In Solitude But Not Alone

The topic of this post was inspired by questions I get concerning my penchant for being alone. Do you really go hunting and fishing alone? Don’t you get scared? Don’t you get lonely? The questions go on and on so I feel it is time to address them.

I grew up in a very strict German household. I had few friends growing up and my nearest sibling was 20 years older than me. I was an imaginative child surrounded by adults and was expected to behave as one myself. I was taught to read and write long before I entered school so books became my escape. My kindergarten teacher signaled me out each day as a classroom nuisance because I could read at a level far beyond my age therefore I was bored with school and acted out. I was forced to spend my recesses alone in the classroom because I was too “disruptive.” Solitude became the best friend of a strange lonely child.

At my uncle’s farm I would spend hours alone in the hay loft or calf pen making up elaborate adventures in my head so vivid that the real world faded before my eyes and the world of my stories became reality. I never felt alone, in fact I sought solitude as a way to escape from my parent’s constant arguing over my father’s infidelity. I hid under the walnut table in the dining room pretending I was in a vast cave full of jewels and gold.

By the time I entered college, writing my stories down in journals became a passion. I had, again, few friends and spent most of my time holed up in my dorm room studying, writing, and drawing as art was another one of my outlets. 

Academia aside, I also discovered hunting and fishing at a young age. Long summer days would be spent sitting on sun bleached docks catching fat bluegills. Fall brought hunting and I would again spend hours alone in a deer stand or duck blind conversing with my God and truly feeling at peace.

The problem with solitude is it becomes an addiction, a need, one which must be fed or the consequences are devastating. I have hunted in groups and fished with others but the older I get the stronger the need to do it on my own becomes. Perhaps that makes me a hermit of sorts, so be it. 

When I am alone in the swamp during duck season the sunrise does not have to compete with senseless conversation. The whisper of duck wings is not missed because someone next to me coughed. The beauty of nature is absorbed through every pore, I am at peace, I am happy.

The same can be said of deer hunting and fishing. The joy in solitude comes from the absence of endless prattle. The pure quite broken only by nature itself and not man. 

The enjoyment of nature is not the only benefit of solitude, the enjoyment of life is another. All too often we define our lives by how many people we can befriend while at the same time being a horrible friend to ourselves. We enter relationships out of desperation in fear of being alone. We love people who don’t love us in return and we break our own hearts over and over.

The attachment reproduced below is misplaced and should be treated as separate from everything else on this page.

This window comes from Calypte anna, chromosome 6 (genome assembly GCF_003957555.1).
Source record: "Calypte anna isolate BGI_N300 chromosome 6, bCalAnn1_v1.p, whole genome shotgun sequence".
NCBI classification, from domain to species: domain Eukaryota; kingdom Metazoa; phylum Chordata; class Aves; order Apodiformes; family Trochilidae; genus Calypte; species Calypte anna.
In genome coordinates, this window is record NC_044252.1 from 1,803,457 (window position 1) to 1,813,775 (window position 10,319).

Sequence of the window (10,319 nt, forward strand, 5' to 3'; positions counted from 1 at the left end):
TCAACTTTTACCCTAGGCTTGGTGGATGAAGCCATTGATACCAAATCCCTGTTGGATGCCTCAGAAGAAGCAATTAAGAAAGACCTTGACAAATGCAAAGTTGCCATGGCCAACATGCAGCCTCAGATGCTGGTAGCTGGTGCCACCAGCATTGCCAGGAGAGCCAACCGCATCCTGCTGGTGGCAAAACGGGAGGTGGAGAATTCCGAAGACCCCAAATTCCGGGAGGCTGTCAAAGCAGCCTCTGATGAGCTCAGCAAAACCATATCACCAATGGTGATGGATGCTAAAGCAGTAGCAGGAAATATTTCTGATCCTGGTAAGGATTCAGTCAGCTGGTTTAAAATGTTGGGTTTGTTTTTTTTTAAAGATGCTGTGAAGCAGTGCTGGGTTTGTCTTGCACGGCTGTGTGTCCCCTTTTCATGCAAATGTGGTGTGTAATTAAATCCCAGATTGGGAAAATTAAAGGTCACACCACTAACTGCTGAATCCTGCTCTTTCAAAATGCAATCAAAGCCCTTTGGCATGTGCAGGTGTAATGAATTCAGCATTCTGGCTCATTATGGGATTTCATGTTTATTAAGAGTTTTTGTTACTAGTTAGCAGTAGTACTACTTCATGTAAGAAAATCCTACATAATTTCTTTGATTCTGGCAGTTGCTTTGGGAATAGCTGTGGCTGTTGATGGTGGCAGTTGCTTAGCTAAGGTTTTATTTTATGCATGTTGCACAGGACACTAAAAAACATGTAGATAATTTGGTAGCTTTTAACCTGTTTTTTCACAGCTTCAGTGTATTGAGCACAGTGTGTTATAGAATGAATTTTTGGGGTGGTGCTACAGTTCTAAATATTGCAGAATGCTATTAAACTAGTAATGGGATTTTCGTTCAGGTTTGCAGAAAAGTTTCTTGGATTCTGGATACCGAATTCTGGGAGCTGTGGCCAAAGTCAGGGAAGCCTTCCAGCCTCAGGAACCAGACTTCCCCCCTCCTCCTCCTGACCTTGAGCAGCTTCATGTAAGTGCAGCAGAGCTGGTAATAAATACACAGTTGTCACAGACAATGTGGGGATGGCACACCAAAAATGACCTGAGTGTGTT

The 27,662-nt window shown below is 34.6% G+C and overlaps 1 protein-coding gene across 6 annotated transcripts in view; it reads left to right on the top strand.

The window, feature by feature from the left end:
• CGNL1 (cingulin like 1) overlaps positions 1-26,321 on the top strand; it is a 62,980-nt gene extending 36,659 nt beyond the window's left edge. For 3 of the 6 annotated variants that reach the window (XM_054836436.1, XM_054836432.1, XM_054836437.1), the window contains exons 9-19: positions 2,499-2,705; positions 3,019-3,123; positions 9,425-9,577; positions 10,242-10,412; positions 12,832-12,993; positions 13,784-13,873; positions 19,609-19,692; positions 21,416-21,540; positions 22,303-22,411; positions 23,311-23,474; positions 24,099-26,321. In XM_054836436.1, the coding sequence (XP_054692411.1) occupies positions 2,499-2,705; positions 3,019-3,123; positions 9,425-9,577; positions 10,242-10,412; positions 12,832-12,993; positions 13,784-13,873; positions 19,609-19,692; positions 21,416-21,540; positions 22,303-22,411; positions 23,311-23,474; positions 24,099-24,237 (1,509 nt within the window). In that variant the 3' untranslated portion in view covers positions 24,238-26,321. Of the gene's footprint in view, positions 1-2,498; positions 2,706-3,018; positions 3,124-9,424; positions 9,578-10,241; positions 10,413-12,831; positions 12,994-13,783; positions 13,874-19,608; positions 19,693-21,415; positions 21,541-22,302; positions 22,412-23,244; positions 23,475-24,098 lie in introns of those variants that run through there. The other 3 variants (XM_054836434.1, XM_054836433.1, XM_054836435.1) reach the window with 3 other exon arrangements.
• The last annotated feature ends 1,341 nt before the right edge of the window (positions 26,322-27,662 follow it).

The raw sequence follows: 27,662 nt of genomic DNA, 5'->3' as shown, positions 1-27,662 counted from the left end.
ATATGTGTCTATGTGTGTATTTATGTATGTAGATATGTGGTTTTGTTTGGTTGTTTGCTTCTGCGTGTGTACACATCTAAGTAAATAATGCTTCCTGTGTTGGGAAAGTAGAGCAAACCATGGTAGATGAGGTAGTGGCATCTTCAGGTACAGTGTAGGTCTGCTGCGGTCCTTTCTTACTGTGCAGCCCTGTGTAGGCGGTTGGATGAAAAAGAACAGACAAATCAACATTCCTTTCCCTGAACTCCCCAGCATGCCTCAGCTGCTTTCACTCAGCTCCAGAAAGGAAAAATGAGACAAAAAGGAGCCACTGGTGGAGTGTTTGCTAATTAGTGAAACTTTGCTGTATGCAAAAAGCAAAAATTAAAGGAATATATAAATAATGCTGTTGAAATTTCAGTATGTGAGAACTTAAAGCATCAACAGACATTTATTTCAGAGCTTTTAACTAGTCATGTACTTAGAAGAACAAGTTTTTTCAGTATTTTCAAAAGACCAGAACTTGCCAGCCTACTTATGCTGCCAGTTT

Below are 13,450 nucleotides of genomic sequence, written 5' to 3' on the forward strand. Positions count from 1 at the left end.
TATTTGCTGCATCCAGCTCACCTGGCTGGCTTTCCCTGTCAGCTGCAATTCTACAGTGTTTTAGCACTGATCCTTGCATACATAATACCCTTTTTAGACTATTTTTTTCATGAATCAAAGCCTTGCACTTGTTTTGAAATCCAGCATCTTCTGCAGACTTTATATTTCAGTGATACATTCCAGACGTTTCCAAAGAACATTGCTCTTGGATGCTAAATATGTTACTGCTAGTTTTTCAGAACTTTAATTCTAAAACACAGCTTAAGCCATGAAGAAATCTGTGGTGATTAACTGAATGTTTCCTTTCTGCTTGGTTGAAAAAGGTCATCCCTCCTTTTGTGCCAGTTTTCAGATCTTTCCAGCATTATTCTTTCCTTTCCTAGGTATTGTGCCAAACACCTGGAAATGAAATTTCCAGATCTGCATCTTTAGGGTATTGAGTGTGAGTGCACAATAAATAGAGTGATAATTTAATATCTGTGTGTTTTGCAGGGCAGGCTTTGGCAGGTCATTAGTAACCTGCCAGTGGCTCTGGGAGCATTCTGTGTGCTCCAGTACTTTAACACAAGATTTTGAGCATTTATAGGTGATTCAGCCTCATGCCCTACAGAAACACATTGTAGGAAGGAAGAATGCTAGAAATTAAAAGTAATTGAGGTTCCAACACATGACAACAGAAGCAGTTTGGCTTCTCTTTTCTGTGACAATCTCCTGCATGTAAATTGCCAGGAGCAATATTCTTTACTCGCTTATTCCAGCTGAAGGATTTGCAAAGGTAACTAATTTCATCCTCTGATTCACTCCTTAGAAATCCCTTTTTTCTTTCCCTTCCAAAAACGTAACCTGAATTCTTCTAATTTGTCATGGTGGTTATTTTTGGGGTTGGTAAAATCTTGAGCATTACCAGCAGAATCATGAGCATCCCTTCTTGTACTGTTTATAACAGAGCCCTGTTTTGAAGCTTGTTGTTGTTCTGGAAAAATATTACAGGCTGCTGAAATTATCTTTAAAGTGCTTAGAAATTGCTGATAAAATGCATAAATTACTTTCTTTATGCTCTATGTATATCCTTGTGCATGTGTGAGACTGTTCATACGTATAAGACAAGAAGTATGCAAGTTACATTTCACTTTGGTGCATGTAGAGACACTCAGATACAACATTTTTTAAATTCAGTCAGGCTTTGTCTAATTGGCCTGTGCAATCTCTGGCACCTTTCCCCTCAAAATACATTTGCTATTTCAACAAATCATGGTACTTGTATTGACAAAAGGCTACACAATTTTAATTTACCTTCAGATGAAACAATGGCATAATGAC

I am not exempt from this. I fell, more than once for men who quickly grew bored with me, cheated me, lied, used me and completely knocked me down to a sniveling mess. I blamed myself, staring into mirrors cursing my lack of beauty, my lack of money, my redneckness, my unladylike penchant for hunting and fishing, the fact that I wasn’t a woman a man could love, the list went on and on of reasons why I was alone. Then I realized how much better I always was in life when it was just me. I was more alone when I was in love than when I was by myself in the past. 

So, I embraced solitude once again as a balm for my broken heart. My art flourished, my writing came back, hunting and fishing became once again the things that I poured myself into. I got my happiness back. I quit basing the value of my life on the estimation of others and as a result I am once again moving forward. 

Now I am not saying that you should all be like me. Even I know that human interaction is necessary and something I do seek out in moderation but, again, I have very few friends. They are few but of high quality because that is what I deserve. I tried loving and failed miserably, so, I shall continue to focus on what I am good at and that is living. 

If you get anything out of this I hope it is the understanding that there is a huge difference between solitude and being alone. With solitude you have yourself and the ability to silently enjoy everything around and within you. With being alone you fail to realize that you have yourself and that you should love that person with all your heart before you let anyone else in. 

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